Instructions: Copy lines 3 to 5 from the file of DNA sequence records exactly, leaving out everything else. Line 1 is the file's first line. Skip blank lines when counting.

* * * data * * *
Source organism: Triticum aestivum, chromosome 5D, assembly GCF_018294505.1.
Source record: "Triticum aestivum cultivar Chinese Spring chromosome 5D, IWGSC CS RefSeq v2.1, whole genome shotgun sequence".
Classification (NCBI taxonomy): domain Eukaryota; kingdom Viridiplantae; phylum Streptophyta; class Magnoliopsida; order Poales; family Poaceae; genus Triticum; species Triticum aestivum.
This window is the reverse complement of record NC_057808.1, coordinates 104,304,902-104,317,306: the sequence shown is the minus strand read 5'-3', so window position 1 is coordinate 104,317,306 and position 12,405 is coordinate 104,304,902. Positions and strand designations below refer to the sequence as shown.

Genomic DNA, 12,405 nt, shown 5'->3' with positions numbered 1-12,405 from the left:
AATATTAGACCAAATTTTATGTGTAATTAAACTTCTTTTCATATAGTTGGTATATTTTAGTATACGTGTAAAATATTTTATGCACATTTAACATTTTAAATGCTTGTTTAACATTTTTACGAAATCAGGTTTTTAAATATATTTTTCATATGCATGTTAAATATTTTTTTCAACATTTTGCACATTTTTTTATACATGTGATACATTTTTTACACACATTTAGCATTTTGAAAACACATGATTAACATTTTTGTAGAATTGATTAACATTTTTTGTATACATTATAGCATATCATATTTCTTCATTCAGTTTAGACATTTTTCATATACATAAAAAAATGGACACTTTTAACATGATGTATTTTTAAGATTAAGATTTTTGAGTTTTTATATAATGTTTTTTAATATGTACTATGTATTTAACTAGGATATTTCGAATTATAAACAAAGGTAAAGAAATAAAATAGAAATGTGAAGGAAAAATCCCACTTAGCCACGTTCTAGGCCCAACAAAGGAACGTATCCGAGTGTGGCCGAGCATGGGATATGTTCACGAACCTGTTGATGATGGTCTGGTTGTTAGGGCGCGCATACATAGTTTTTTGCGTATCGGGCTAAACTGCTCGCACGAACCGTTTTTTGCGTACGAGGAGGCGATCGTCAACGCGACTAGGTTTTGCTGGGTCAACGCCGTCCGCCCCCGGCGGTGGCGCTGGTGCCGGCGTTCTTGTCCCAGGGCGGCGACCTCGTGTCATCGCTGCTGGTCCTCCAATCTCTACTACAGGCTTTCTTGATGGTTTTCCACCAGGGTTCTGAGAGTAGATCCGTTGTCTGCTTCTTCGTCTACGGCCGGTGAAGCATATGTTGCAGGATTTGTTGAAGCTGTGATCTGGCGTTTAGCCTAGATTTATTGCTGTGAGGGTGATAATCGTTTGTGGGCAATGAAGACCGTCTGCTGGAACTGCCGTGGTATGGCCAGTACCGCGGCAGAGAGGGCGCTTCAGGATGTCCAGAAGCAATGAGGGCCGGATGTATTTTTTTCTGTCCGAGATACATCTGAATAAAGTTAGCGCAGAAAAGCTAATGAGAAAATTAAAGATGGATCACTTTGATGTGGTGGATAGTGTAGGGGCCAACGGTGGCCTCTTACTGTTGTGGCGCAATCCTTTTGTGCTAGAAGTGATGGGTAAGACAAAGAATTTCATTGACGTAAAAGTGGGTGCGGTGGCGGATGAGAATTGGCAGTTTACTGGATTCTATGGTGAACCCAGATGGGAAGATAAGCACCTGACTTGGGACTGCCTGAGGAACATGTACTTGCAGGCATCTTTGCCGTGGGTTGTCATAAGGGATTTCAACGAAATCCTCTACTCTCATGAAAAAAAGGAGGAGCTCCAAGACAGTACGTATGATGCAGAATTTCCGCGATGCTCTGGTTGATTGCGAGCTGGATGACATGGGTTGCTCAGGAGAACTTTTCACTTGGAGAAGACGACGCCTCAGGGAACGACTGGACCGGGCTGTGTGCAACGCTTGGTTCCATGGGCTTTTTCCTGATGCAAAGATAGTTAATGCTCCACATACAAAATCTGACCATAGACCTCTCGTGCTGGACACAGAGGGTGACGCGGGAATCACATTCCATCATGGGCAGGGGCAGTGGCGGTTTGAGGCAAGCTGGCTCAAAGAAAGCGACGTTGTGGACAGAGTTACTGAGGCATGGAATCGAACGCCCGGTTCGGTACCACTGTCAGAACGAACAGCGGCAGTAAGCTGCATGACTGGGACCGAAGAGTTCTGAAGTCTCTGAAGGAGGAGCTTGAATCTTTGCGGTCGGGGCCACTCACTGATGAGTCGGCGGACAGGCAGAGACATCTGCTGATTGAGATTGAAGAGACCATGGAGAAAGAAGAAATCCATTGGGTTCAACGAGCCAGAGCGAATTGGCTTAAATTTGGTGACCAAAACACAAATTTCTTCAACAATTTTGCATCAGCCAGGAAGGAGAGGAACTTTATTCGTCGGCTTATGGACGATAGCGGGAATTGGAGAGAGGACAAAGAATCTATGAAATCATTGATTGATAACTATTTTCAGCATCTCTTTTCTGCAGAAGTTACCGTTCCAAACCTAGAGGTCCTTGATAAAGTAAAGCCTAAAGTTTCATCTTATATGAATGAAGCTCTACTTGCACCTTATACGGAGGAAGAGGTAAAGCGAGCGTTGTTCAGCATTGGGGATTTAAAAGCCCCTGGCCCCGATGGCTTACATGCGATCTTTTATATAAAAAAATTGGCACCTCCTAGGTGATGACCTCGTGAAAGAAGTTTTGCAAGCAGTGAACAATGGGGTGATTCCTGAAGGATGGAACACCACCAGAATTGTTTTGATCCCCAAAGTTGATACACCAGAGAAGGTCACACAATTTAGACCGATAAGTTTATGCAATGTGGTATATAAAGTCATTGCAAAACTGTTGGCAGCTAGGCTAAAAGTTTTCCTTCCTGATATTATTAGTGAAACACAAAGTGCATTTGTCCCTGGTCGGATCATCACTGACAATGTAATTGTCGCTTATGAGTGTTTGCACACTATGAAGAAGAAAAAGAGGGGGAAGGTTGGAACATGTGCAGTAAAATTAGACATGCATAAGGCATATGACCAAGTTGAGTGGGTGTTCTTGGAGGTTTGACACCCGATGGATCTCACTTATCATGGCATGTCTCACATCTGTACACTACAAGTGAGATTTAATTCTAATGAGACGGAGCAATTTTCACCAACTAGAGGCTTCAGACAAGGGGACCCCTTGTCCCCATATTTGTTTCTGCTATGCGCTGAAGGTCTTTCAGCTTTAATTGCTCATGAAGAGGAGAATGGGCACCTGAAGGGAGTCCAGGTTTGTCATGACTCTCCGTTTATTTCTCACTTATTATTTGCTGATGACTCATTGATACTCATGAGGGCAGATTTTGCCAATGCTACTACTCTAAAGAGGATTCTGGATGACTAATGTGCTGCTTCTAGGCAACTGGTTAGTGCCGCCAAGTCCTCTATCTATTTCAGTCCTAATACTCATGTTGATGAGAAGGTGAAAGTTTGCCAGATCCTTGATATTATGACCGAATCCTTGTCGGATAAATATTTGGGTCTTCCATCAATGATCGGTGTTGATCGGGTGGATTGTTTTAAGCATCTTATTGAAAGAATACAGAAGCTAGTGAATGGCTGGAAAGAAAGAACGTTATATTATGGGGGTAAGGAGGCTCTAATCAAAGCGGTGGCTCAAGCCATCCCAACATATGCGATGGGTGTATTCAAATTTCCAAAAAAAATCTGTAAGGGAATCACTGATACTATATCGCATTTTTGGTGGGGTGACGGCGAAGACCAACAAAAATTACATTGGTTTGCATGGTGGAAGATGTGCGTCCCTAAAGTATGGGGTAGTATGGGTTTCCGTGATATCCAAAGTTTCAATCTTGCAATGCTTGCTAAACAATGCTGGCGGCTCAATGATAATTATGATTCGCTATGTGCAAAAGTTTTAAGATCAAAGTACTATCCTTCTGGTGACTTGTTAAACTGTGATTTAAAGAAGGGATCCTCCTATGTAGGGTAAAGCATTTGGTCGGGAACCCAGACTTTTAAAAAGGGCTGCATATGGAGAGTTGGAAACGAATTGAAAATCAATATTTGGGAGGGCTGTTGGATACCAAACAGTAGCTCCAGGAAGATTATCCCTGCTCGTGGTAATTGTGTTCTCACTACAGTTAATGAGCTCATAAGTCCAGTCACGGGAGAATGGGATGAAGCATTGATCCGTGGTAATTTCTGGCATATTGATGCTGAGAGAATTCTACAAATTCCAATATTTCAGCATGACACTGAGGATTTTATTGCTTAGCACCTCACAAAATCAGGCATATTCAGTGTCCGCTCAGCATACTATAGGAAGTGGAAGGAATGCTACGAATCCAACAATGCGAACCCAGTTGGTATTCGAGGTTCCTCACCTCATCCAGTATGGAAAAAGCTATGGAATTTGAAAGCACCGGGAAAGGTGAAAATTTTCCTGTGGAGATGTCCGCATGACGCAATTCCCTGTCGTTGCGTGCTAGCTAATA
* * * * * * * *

Classification (NCBI taxonomy): domain Eukaryota; kingdom Viridiplantae; phylum Streptophyta; class Magnoliopsida; order Poales; family Poaceae; genus Triticum; species Triticum aestivum.
This window is the reverse complement of record NC_057808.1, coordinates 104,304,902-104,317,306: the sequence shown is the minus strand read 5'-3', so window position 1 is coordinate 104,317,306 and position 12,405 is coordinate 104,304,902. Positions and strand designations below refer to the sequence as shown.

Genomic DNA, 12,405 nt, shown 5'->3' with positions numbered 1-12,405 from the left: